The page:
Britain's Justin Rose preserved his two-shot lead in the U.S. Masters second round on Friday as Tiger Woods fought back into contention and golf hailed its future and honoured its past.
Englishman Rose held his nerve to card a one-under-par 71 while world number one Woods recovered from an out-of-sorts opening day with a three-under 69.
Several players made a tilt at the lead before slipping back on a day of high emotion for four-times champion Arnold Palmer, who finally bowed out of the Masters after his record 50th consecutive start.
Woods, bidding for a third Masters title in four years, mixed five birdies with two bogeys to finish on level-par 144 at a sun-baked Augusta National.
That left the eight-times major winner six adrift of the 23-year-old Rose, competing in his second Masters.
"Yesterday was a bit of a difficult day," the 28-year-old Woods told reporters. "But I hung in there and played really well today.
"I made a few (putts) and missed a few but, overall, it went well. The scores weren't going to go low today with the course getting fast," added the American after ending a run of five successive rounds above par in the majors.
Rose, who had set the pace on the weather-hit first day with a superb five-under 67, offset a bogey five at the 11th with birdies at the par-four fifth and the 155-yard 12th.
"I was pretty happy with my game plan today," said Rose, the youngest professional in the 93-strong field. "I gave myself a lot of birdie chances and didn't put myself under too much pressure.
"I feel I can draw on a couple of things that have happened to me going into the weekend."
Tied for second at four-under were Spaniard Jose Maria Olazabal, winner at Augusta in 1994 and 1999, and Germany's Alex Cejka, who shot a second successive 70.
Olazabal, who carded a first-round 71, vaulted up the leaderboard with an eagle at the par-five 13th and successive birdies on 14 and 15 before faltering with a bogeyat the last.
"It must be something to do with this place," said the 38-year-old Spaniard after his 69."Every time I come here, I try to do my best and I seem to feel at peace with myself."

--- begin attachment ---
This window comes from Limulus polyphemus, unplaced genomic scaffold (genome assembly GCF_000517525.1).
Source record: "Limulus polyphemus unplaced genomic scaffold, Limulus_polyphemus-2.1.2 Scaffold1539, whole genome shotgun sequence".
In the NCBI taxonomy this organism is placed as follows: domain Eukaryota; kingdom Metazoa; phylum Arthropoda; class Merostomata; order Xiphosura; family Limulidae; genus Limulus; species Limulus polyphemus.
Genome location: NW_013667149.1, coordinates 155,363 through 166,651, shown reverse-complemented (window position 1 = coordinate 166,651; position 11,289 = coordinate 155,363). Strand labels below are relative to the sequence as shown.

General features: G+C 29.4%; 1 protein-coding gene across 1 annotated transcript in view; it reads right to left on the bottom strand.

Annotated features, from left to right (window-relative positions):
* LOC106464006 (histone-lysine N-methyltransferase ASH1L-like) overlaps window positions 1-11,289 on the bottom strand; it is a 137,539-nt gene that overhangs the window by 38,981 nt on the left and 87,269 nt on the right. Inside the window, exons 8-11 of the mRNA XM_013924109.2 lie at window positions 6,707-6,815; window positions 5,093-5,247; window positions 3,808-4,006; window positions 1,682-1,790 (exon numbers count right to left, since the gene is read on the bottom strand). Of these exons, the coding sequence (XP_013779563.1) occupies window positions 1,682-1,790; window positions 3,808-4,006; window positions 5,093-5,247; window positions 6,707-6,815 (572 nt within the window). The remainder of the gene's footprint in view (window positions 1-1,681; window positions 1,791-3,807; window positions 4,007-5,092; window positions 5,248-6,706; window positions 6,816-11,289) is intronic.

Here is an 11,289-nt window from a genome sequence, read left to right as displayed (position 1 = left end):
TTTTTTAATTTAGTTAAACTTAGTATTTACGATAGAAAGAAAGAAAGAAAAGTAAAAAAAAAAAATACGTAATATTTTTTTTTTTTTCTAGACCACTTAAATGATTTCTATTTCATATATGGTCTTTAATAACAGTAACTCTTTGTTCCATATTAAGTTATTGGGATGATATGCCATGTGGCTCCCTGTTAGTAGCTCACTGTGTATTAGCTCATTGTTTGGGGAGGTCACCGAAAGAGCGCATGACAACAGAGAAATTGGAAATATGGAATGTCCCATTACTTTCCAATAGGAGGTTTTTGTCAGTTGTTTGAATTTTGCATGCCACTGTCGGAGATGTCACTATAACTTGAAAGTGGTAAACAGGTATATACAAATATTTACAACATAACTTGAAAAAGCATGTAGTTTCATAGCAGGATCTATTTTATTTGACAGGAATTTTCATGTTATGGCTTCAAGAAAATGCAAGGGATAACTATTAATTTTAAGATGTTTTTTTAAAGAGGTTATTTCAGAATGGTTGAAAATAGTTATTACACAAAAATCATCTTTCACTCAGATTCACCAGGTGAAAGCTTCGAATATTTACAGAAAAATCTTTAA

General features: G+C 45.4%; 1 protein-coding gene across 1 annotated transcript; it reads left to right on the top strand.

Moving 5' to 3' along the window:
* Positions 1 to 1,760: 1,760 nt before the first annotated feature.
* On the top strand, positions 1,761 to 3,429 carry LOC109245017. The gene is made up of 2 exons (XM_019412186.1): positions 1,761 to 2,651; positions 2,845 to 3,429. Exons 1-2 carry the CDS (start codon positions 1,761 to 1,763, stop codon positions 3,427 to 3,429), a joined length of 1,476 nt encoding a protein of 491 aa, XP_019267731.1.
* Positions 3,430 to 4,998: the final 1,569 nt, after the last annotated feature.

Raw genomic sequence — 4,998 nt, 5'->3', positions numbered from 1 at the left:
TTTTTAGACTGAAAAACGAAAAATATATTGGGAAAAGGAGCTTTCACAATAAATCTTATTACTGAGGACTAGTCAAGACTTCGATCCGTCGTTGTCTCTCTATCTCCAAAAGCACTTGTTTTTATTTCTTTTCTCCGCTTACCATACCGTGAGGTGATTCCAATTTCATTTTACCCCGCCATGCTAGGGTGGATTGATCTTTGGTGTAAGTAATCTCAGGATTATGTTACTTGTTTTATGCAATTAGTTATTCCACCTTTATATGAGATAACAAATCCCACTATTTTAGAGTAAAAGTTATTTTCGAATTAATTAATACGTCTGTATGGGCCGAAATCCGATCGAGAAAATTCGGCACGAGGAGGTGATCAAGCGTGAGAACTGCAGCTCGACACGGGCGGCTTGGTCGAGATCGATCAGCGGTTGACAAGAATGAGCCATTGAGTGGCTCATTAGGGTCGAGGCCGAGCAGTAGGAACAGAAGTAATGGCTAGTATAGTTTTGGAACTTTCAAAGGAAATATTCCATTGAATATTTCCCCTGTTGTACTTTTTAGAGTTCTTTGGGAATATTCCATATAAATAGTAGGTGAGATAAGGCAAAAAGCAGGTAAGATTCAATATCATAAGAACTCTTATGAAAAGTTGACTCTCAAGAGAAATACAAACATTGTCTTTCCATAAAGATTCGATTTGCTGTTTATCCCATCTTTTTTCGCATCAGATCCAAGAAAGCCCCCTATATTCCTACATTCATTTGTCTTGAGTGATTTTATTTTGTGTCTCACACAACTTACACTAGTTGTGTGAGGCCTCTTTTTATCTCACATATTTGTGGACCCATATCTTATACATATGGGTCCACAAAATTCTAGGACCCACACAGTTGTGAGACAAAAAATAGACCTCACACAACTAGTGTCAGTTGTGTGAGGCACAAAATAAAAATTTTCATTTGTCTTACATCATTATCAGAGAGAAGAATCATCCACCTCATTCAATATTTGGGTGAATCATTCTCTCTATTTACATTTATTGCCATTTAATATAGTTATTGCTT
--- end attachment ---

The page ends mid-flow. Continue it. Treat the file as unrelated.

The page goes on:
KJ Choi equalled the tournament record with a blistering first nine of six-under 30 but lost momentum after the turn on his way to a two-under 70.
That left the South Korean rice farmer's son joint fourth at three-under 141, level with former world number two Phil Mickelson, who birdied three of the last seven holes for a 69.
Choi birdied the second, third, fifth, seventh, eighth and ninth to equal the mark set by Johnny Miller in the third round in 1975 and matched by Greg Norman in the final round in 1988.
Triple major winner Ernie Els, with a 72, and 1997U.S. PGA champion Davis Love III, whose 67 matched the low round of the day, tied for sixth with Fred Couples, Charles Howell III and Chris DiMarco at two-under.
Woods, one of 18 players still out on the course when play was suspended in gathering gloom on Thursday, took advantage of near-perfect conditions in the morning to complete an opening three-over 75 for a share of 44thplace.
By the time he signed for a second-round 69, he had improved to a tie for 14th.
The halfway cut fell at four-over 148, with 44players advancing to the third round. Defending champion Mike Weir of Canada missed out by a shot, having carded a two-under 70 that included five birdies and three bogeys.
The 74-year-old Palmer, who has not made the cut at Augusta since 1983, exited the Masters at 24-over 168 after successive rounds of 84.
"I'mthrough, I've had it, I'm done, cooked, washed up, finished, whatever you want to say," he told reporters.
"Iwon't say I'm happy it's done. It's time for it to be done, for me."
Alsomissing the cut was Australia's Adam Scott, who last month became the youngest winner of The Players Championship, an event widely regarded as the 'fifth major'.